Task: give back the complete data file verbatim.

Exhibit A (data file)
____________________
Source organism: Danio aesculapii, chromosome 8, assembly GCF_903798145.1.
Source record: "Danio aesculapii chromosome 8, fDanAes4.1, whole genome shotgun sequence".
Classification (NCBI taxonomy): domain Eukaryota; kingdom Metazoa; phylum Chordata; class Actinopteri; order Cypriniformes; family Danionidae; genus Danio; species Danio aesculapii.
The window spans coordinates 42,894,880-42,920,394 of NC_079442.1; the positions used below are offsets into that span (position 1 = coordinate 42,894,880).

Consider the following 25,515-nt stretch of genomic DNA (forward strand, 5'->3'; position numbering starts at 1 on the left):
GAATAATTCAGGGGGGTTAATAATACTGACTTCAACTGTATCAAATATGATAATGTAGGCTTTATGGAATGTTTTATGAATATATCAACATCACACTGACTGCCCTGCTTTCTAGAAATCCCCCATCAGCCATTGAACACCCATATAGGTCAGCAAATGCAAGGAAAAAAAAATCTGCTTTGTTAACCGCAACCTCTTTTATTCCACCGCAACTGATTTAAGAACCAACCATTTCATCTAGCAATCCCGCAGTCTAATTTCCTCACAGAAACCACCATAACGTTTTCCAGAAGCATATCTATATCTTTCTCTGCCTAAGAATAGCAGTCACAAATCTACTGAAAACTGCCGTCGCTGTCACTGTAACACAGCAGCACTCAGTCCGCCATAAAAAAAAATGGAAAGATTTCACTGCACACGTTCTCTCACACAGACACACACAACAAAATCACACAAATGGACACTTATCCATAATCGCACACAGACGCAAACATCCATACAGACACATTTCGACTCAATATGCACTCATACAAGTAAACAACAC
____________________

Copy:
Source organism: Danio aesculapii, chromosome 8, assembly GCF_903798145.1.
Source record: "Danio aesculapii chromosome 8, fDanAes4.1, whole genome shotgun sequence".
Classification (NCBI taxonomy): domain Eukaryota; kingdom Metazoa; phylum Chordata; class Actinopteri; order Cypriniformes; family Danionidae; genus Danio; species Danio aesculapii.
The window spans coordinates 42,894,880-42,920,394 of NC_079442.1; the positions used below are offsets into that span (position 1 = coordinate 42,894,880).

Consider the following 25,515-nt stretch of genomic DNA (forward strand, 5'->3'; position numbering starts at 1 on the left):
GAATAATTCAGGGGGGTTAATAATACTGACTTCAACTGTATCAAATATGATAATGTAGGCTTTATGGAATGTTTTATGAATATATCAACATCACACTGACTGCCCTGCTTTCTAGAAATCCCCCATCAGCCATTGAACACCCATATAGGTCAGCAAATGCAAGGAAAAAAAAATCTGCTTTGTTAACCGCAACCTCTTTTATTCCACCGCAACTGATTTAAGAACCAACCATTTCATCTAGCAATCCCGCAGTCTAATTTCCTCACAGAAACCACCATAACGTTTTCCAGAAGCATATCTATATCTTTCTCTGCCTAAGAATAGCAGTCACAAATCTACTGAAAACTGCCGTCGCTGTCACTGTAACACAGCAGCACTCAGTCCGCCATAAAAAAAAATGGAAAGATTTCACTGCACACGTTCTCTCACACAGACACACACAACAAAATCACACAAATGGACACTTATCCATAATCGCACACAGACGCAAACATCCATACAGACACATTTCGACTCAATATGCACTCATACAAGTAAACAACAC